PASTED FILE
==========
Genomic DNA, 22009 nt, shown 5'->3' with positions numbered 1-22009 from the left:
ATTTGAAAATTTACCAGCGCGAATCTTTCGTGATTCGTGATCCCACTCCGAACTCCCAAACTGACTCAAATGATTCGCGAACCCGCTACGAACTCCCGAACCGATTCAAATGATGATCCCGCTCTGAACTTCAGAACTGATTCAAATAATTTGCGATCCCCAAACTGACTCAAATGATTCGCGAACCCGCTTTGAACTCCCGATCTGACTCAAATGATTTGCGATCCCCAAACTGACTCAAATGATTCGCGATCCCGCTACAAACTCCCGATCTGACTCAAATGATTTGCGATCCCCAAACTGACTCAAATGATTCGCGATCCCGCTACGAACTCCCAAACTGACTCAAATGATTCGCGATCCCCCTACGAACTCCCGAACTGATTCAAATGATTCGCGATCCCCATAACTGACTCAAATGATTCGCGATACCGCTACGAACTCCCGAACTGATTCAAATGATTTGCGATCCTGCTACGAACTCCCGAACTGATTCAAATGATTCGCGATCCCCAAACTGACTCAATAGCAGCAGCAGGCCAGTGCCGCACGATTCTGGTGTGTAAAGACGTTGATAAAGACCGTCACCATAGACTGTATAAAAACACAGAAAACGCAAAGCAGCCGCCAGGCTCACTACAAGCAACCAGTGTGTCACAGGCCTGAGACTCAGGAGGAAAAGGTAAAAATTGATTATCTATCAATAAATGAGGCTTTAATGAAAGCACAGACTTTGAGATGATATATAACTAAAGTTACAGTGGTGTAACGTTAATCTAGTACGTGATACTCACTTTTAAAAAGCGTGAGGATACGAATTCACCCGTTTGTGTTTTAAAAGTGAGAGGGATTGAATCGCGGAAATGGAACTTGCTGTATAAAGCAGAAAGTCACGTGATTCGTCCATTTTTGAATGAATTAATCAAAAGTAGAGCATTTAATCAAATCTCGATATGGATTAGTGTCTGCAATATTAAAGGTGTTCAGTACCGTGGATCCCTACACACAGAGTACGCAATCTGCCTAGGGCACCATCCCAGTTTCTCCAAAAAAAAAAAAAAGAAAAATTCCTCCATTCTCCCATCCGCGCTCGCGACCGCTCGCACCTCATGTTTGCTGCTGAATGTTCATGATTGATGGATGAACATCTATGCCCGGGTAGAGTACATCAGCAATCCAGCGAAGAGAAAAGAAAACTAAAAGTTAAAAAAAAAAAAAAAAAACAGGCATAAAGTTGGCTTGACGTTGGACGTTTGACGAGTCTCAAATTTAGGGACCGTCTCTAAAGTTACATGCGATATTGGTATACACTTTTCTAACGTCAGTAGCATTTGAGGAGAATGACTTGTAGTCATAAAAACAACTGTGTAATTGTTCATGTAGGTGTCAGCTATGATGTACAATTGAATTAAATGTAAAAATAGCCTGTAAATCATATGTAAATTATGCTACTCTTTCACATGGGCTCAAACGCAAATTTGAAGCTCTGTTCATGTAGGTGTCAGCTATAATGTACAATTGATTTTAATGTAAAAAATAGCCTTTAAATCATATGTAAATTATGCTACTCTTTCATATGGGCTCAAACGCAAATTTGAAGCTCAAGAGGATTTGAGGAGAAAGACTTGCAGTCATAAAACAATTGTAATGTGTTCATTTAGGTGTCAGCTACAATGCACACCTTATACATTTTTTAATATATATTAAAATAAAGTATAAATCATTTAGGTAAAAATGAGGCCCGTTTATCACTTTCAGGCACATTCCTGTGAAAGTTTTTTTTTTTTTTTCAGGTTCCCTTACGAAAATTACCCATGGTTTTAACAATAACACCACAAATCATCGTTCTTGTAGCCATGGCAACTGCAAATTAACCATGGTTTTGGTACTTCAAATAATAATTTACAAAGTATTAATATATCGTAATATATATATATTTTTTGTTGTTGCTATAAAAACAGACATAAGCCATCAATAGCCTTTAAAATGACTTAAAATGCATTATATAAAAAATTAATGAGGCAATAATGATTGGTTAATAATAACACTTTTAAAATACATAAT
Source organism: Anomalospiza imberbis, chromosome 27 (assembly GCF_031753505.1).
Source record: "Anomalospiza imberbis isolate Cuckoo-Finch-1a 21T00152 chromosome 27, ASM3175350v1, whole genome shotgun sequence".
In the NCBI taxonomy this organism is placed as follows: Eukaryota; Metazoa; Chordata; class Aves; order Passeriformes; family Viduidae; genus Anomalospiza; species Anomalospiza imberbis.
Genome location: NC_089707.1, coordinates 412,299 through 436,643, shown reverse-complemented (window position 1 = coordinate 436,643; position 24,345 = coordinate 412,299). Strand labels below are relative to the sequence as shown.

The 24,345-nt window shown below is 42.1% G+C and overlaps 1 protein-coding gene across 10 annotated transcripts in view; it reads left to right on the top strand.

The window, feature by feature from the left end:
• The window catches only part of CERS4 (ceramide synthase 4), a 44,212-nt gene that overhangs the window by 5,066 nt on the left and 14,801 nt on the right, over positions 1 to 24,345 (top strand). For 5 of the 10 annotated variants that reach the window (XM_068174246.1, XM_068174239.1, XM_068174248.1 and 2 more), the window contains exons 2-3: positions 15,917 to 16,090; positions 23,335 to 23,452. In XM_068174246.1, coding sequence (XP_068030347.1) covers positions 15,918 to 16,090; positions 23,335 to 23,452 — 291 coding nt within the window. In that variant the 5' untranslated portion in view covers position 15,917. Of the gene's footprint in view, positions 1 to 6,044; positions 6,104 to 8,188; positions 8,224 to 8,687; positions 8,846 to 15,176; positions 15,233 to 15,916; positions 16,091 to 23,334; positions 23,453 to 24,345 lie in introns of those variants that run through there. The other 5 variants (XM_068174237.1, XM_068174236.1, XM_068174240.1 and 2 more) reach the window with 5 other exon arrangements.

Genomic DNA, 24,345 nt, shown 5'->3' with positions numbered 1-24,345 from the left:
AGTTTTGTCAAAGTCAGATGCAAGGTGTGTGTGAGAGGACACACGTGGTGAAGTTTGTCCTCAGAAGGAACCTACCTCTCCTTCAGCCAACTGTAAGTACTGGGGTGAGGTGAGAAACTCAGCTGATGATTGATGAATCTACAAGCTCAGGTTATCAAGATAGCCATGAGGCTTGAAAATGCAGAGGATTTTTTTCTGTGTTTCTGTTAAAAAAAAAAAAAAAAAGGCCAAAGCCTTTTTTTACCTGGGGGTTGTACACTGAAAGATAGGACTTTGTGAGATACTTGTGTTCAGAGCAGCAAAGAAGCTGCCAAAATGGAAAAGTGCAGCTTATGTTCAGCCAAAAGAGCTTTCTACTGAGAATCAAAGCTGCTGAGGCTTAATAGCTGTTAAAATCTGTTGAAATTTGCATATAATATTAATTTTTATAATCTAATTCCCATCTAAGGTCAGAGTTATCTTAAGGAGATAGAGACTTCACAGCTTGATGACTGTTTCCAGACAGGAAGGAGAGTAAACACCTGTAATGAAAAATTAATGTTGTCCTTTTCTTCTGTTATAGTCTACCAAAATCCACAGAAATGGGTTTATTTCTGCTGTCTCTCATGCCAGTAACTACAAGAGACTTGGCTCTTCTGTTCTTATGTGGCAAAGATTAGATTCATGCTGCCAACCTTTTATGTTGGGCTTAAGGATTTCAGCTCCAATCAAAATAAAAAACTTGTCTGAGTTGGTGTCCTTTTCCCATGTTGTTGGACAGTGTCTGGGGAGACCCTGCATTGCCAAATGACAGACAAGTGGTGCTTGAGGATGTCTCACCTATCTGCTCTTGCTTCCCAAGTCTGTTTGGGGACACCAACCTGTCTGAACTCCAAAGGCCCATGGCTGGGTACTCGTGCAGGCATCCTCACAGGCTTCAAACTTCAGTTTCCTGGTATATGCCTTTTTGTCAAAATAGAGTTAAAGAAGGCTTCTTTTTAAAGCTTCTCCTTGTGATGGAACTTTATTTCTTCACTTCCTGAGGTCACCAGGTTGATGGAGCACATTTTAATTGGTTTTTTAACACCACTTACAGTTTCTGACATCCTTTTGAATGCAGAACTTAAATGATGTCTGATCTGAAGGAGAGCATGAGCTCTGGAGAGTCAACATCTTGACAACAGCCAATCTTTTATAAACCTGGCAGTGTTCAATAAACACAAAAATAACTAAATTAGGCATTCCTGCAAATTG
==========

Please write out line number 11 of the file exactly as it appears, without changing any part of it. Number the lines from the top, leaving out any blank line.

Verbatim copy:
AGTTTTGTCAAAGTCAGATGCAAGGTGTGTGTGAGAGGACACACGTGGTGAAGTTTGTCCTCAGAAGGAACCTACCTCTCCTTCAGCCAACTGTAAGTACTGGGGTGAGGTGAGAAACTCAGCTGATGATTGATGAATCTACAAGCTCAGGTTATCAAGATAGCCATGAGGCTTGAAAATGCAGAGGATTTTTTTCTGTGTTTCTGTTAAAAAAAAAAAAAAAAAGGCCAAAGCCTTTTTTTACCTGGGGGTTGTACACTGAAAGATAGGACTTTGTGAGATACTTGTGTTCAGAGCAGCAAAGAAGCTGCCAAAATGGAAAAGTGCAGCTTATGTTCAGCCAAAAGAGCTTTCTACTGAGAATCAAAGCTGCTGAGGCTTAATAGCTGTTAAAATCTGTTGAAATTTGCATATAATATTAATTTTTATAATCTAATTCCCATCTAAGGTCAGAGTTATCTTAAGGAGATAGAGACTTCACAGCTTGATGACTGTTTCCAGACAGGAAGGAGAGTAAACACCTGTAATGAAAAATTAATGTTGTCCTTTTCTTCTGTTATAGTCTACCAAAATCCACAGAAATGGGTTTATTTCTGCTGTCTCTCATGCCAGTAACTACAAGAGACTTGGCTCTTCTGTTCTTATGTGGCAAAGATTAGATTCATGCTGCCAACCTTTTATGTTGGGCTTAAGGATTTCAGCTCCAATCAAAATAAAAAACTTGTCTGAGTTGGTGTCCTTTTCCCATGTTGTTGGACAGTGTCTGGGGAGACCCTGCATTGCCAAATGACAGACAAGTGGTGCTTGAGGATGTCTCACCTATCTGCTCTTGCTTCCCAAGTCTGTTTGGGGACACCAACCTGTCTGAACTCCAAAGGCCCATGGCTGGGTACTCGTGCAGGCATCCTCACAGGCTTCAAACTTCAGTTTCCTGGTATATGCCTTTTTGTCAAAATAGAGTTAAAGAAGGCTTCTTTTTAAAGCTTCTCCTTGTGATGGAACTTTATTTCTTCACTTCCTGAGGTCACCAGGTTGATGGAGCACATTTTAATTGGTTTTTTAACACCACTTACAGTTTCTGACATCCTTTTGAATGCAGAACTTAAATGATGTCTGATCTGAAGGAGAGCATGAGCTCTGGAGAGTCAACATCTTGACAACAGCCAATCTTTTATAAACCTGGCAGTGTTCAATAAACACAAAAATAACTAAATTAGGCATTCCTGCAAATTG